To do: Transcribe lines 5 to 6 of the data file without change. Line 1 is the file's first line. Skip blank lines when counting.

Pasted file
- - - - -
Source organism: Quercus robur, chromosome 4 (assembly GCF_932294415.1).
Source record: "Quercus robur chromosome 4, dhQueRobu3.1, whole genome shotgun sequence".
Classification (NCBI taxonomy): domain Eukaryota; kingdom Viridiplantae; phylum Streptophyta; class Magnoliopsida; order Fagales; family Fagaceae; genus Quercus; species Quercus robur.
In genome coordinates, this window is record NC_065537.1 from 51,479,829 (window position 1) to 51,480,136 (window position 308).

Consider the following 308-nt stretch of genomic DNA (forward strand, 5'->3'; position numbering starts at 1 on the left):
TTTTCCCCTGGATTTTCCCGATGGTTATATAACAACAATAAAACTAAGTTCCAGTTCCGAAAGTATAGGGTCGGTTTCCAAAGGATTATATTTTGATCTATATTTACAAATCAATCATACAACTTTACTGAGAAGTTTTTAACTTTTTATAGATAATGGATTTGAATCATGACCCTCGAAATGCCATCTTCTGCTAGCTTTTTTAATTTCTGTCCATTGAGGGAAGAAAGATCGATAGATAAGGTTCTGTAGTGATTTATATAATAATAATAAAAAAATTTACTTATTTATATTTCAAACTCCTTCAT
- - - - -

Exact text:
Consider the following 308-nt stretch of genomic DNA (forward strand, 5'->3'; position numbering starts at 1 on the left):
TTTTCCCCTGGATTTTCCCGATGGTTATATAACAACAATAAAACTAAGTTCCAGTTCCGAAAGTATAGGGTCGGTTTCCAAAGGATTATATTTTGATCTATATTTACAAATCAATCATACAACTTTACTGAGAAGTTTTTAACTTTTTATAGATAATGGATTTGAATCATGACCCTCGAAATGCCATCTTCTGCTAGCTTTTTTAATTTCTGTCCATTGAGGGAAGAAAGATCGATAGATAAGGTTCTGTAGTGATTTATATAATAATAATAAAAAAATTTACTTATTTATATTTCAAACTCCTTCAT